One might study the rules of some game, but those never impart the spirit required to actually engage. One plays first to experience that innate joy before ever getting very serious about whatever constitutes the rules of play, which serve as minor enhancements conditioning the fun. No-one ever backed into playing by learning rules. But what of those toddlers who seem to carry no sense of this sort of possibility, those who might well seem to be strivers and survivors, but who do not seem to comprehend frivolity or the concept of care-free? Molly seems, above all, care worn, a cat with a grudge on her shoulders, one distrustful of the very concept of ease. A kitten born into a dog-eat-dog world, disadvantaged but fierce.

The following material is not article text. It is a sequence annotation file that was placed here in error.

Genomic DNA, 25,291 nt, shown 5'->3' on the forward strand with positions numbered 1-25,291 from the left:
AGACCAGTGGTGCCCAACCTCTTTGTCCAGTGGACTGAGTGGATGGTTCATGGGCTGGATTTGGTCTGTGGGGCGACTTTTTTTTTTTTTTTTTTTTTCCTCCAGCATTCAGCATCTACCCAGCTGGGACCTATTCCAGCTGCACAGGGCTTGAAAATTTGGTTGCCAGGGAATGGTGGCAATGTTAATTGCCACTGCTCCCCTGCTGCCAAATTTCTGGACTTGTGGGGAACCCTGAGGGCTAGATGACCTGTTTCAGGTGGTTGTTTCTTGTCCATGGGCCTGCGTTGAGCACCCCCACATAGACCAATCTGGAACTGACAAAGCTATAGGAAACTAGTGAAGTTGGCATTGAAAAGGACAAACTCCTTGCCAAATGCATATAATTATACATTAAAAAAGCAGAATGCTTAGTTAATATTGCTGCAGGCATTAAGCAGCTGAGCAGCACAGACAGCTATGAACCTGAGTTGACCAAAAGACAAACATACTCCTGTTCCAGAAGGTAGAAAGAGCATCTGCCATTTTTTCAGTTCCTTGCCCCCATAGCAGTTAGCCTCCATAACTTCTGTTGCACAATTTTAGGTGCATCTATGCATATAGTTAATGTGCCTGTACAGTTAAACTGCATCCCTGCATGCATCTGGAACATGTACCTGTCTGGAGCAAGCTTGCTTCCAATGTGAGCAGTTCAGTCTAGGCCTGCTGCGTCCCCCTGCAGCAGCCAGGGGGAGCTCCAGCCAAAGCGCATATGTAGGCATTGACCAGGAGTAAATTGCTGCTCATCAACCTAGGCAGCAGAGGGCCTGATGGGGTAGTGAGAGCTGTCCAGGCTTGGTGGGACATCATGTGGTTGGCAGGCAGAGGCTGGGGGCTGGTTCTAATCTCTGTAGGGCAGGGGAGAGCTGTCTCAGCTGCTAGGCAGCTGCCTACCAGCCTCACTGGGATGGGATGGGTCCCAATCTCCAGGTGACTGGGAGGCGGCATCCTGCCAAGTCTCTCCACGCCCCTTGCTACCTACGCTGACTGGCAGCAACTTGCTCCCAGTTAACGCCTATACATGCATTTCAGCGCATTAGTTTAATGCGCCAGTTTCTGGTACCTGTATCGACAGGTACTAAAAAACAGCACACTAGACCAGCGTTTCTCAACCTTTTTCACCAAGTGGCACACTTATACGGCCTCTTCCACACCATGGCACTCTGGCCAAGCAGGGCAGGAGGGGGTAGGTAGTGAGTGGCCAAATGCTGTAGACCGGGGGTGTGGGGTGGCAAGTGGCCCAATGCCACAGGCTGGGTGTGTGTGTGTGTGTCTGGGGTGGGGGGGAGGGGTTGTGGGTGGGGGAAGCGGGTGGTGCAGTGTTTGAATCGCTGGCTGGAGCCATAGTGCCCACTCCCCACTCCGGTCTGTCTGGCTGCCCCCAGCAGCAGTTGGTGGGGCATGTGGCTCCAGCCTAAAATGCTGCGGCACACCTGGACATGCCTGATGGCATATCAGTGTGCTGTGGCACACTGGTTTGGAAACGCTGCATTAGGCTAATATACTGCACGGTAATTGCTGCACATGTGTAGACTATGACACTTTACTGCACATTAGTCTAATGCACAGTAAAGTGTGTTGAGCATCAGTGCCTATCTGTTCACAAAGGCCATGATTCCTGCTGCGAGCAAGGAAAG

She reminded me that I could not wait for her to prove herself trustworthy before extending my trust. I focused upon generously providing, setting her up with a first class feeding station and litter box, refreshing both frequently, with no expectation of acknowledgment or apparent appreciation. She bit me when I tried to feed her a kitty treat. I returned after wicking away the blood to try again, this time gaining a quick nuzzle too near those sharp incisors. She most often rejected my intrusions, seeming to prefer to turn her face toward the cold corner rather than risk a little pleasurable petting. Catnip added nothing to the calculus. It disappeared without a trace. I took to spending nights at her place, imagining that she might better assimilate the rhythm of the place if I stayed over. The first night, she cowered in first one corner than another. The second night, I heard a rattle around two am and woke to find her batting curtain strings, running back and forth, even mounting a side table and high dresser, eyes fiery, a first distant sign of spontaneous play, though she declined every opportunity to engage any more deeply, turning sullen again when I approached her laughing.